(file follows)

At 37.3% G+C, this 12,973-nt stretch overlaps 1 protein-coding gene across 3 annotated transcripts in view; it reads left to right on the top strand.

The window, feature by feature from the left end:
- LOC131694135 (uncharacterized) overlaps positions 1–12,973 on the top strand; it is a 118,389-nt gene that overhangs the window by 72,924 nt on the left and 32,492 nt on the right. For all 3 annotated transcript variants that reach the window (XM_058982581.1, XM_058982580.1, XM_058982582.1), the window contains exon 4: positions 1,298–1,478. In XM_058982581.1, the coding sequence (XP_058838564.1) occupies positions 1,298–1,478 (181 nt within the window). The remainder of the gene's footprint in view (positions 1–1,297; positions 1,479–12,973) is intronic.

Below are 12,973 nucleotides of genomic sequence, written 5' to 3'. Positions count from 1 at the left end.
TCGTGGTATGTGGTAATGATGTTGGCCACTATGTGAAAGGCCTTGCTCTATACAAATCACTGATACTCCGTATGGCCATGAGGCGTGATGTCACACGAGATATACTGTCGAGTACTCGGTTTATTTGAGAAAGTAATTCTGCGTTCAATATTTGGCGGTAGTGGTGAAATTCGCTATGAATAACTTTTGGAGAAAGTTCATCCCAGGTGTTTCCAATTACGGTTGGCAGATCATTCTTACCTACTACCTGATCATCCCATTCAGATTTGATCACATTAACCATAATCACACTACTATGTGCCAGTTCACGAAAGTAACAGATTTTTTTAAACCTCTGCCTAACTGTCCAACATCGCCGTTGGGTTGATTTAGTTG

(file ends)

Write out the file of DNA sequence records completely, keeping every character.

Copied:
At 37.3% G+C, this 12,973-nt stretch overlaps 1 protein-coding gene across 3 annotated transcripts in view; it reads left to right on the top strand.

The window, feature by feature from the left end:
- LOC131694135 (uncharacterized) overlaps positions 1–12,973 on the top strand; it is a 118,389-nt gene that overhangs the window by 72,924 nt on the left and 32,492 nt on the right. For all 3 annotated transcript variants that reach the window (XM_058982581.1, XM_058982580.1, XM_058982582.1), the window contains exon 4: positions 1,298–1,478. In XM_058982581.1, the coding sequence (XP_058838564.1) occupies positions 1,298–1,478 (181 nt within the window). The remainder of the gene's footprint in view (positions 1–1,297; positions 1,479–12,973) is intronic.

Below are 12,973 nucleotides of genomic sequence, written 5' to 3'. Positions count from 1 at the left end.
TCGTGGTATGTGGTAATGATGTTGGCCACTATGTGAAAGGCCTTGCTCTATACAAATCACTGATACTCCGTATGGCCATGAGGCGTGATGTCACACGAGATATACTGTCGAGTACTCGGTTTATTTGAGAAAGTAATTCTGCGTTCAATATTTGGCGGTAGTGGTGAAATTCGCTATGAATAACTTTTGGAGAAAGTTCATCCCAGGTGTTTCCAATTACGGTTGGCAGATCATTCTTACCTACTACCTGATCATCCCATTCAGATTTGATCACATTAACCATAATCACACTACTATGTGCCAGTTCACGAAAGTAACAGATTTTTTTAAACCTCTGCCTAACTGTCCAACATCGCCGTTGGGTTGATTTAGTTG